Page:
Resurrection Girls is intended for teenagers, but it is super dark. The Hallas house was once the site of a suicide. Death is everywhere in this book, and there are a sheer lack of healthy coping mechanisms. However, I absolutely loved this book and flew through it late one night when I was supposed to be sleeping. Ava Morgyn's writing was worth my lack of sleep. Resurrection Girls features a strange ending, but one that was deeply satisfying.

Resurrection Girls is available October 1, 2019 from Albert Whitman & Company. It is a great Halloween Month read.

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** I was provided with an electronic ARC from the publisher through NetGalley in exchange for honest review.**


Actual rating: 3.5 stars


Ava Morgyn's debut novel, Resurrection Girls, is a hard-hitting novel of grief and all that comes with it. Our main character, Olivia, has had her world ripped apart by the accidental drowning death of her three-year-old brother Robby. When a new family moves into the house across the street, Olivia meets Kara, who is the first person to have an impact in dragging Olivia out of isolation since the event.

I expected this novel to be more fantastical based on the synopsis, which reveals that there is a generational curse on Kara's family, and the cover which suggests some kind of spookiness. However, this book swerves hard away from true fantasy and settles into the realm of magical realism. Even the magical realism parts of the novel aren't nearly as prominent as the coming-of-age and coming out of grieving portions of the book.

While I realized that this book involved the death of a toddler, I did not realize that the entirety of the story would revolve so firmly around Robby's death and the destruction it wrought on Olivia's family. Coming from a family impacted by infant death, some of these scenes were particularly hard-hitting for me and I wish that there had been more of a warning about how integral to the story that death would be.

Morgyn's writing style was one that flowed very naturally with the story, and I felt that it was easy to become invested in Olivia and her friends. I expected the plot to center more around the letters to serial killers, and while they were very important in the end, they weren't nearly as much of a center point as I had thought.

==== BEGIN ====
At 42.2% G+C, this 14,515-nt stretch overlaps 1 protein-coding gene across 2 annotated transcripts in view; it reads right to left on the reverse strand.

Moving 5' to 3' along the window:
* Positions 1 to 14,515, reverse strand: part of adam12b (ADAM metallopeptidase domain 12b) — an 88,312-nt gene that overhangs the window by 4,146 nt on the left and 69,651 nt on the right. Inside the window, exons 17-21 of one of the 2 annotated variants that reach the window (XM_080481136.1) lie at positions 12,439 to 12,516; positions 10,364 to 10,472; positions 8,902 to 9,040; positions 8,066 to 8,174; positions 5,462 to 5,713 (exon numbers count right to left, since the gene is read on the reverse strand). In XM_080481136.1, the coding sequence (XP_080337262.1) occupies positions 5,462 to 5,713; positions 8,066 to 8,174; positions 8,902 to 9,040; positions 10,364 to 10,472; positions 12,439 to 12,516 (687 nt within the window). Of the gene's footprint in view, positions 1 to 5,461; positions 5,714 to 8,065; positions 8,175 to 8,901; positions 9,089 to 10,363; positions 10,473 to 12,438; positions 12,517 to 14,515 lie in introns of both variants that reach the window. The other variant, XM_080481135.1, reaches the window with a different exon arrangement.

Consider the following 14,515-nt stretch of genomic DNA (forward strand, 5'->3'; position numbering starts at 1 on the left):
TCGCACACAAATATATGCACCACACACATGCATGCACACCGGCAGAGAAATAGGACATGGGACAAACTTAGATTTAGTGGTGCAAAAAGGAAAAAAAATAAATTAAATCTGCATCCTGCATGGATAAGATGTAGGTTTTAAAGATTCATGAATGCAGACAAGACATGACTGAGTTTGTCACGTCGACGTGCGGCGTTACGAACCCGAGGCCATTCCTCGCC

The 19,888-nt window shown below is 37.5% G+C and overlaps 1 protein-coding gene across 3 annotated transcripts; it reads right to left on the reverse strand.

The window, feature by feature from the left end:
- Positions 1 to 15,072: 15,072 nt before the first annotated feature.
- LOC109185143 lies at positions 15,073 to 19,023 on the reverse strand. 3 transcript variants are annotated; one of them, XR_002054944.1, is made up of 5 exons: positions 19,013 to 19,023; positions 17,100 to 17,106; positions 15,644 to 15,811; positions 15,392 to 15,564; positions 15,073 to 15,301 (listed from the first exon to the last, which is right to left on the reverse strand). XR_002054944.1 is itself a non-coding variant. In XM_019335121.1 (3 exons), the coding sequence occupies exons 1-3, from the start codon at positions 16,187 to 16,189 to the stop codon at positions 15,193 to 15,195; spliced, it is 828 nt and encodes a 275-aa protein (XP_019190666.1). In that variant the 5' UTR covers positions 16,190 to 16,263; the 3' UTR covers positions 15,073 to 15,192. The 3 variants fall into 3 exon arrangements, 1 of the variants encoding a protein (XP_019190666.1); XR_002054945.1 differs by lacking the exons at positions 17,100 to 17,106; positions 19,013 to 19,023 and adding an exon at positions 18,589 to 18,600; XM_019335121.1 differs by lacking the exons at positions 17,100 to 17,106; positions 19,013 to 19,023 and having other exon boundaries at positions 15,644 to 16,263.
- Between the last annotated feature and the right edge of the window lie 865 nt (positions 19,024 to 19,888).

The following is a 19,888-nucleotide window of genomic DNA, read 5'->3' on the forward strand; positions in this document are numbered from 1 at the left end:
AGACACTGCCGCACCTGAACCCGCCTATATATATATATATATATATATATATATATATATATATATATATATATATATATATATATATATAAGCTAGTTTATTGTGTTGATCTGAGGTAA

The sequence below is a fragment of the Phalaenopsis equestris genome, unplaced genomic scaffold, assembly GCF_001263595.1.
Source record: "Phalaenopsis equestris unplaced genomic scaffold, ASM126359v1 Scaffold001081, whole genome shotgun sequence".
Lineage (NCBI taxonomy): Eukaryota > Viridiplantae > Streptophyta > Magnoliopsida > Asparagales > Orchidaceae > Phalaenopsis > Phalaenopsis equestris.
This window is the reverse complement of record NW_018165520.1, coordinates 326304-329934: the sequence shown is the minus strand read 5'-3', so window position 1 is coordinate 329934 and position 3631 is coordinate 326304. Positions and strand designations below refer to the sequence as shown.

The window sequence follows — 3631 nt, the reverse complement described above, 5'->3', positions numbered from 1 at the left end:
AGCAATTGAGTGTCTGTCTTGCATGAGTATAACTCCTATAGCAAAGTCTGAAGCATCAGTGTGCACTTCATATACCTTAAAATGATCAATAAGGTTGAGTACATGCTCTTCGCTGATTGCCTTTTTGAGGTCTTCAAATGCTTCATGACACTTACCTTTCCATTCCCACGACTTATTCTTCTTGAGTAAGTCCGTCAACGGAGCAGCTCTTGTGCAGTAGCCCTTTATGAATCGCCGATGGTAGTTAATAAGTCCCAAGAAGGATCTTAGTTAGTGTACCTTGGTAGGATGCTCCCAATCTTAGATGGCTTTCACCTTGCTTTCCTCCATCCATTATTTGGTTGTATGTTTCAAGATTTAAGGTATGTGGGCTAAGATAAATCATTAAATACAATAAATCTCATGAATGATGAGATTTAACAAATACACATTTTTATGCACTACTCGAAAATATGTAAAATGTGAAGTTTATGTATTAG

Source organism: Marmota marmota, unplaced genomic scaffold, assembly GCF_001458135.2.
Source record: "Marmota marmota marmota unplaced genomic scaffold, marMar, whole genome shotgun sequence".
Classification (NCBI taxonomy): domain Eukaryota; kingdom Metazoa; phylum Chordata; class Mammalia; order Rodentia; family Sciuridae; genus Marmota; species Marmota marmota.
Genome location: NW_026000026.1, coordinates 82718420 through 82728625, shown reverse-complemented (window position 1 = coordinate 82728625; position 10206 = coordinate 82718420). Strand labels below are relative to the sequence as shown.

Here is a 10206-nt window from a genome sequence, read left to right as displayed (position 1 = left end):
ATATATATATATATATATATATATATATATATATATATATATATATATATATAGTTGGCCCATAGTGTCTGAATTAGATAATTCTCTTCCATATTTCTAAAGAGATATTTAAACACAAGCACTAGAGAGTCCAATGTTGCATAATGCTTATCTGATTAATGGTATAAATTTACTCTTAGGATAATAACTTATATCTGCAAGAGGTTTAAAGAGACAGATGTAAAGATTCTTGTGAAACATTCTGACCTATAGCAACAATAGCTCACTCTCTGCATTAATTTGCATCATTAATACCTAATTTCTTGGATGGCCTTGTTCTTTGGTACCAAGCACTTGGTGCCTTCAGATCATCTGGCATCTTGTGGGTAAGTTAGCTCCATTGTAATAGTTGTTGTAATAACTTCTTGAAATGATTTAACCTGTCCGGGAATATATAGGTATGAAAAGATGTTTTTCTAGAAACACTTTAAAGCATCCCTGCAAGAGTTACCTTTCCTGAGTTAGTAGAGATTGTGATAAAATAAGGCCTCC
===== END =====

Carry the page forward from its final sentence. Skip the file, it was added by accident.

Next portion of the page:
Overall, I felt this book was a good first showing for Morgyn and I would definitely be willing to read whatever book she produces next.

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Hello, I will adding my review to Instagram, Goodreads, and my blog on September 25th, 2019. I will be adding the links to the reviews once they are posted. Thank you!

Title: Resurrection Girls
Author: Ava Morgyn
Genre: YA Fantasy
Publication Date: October 1st, 2019
eARC provided by publisher through NetGalley. All opinions are my own.



Synopsis: "Olivia Foster hasn’t felt alive since her little brother drowned in the backyard pool three years ago. Then Kara Hallas moves in across the street with her mother and grandmother, and Olivia is immediately drawn to these three generations of women. Kara is particularly intoxicating, so much so that Olivia not only comes to accept Kara's morbid habit of writing to men on death row, she helps her do it. They sign their letters as the Resurrection Girls.

But as Kara’s friendship pulls Olivia out of the dark fog she’s been living in, Olivia realizes that a different kind of darkness taints the otherwise lively Hallas women—an impulse that is strange, magical, and possibly deadly." (Goodreads)



My Review:
You ever read a book and the first thought that pops into your head after you finish is, "What the heck did I just read?". Well, this is how I am feeling! It's not in a bad way but the whole book just caught me off guard.

The main character of this book is Olivia and the plot focuses around her family and how each one is dealing with the loss of her little brother. Grief is a terrible thing and can take over our life and can lead us down a path of bad decisions. The way that grief plays out in this book is unique and adds a touch of supernatural. It breathes life into their family once again.

I enjoyed reading about Olivia as well as the quick friendship she finds herself in with Kara. Olivia is more timid and focuses on the bad while Kara is wild, careless, and wants to pull Olivia out of the grief that is consuming her life. Kara brings out another side of her and things get quite interesting when they start being pen pals with murderers!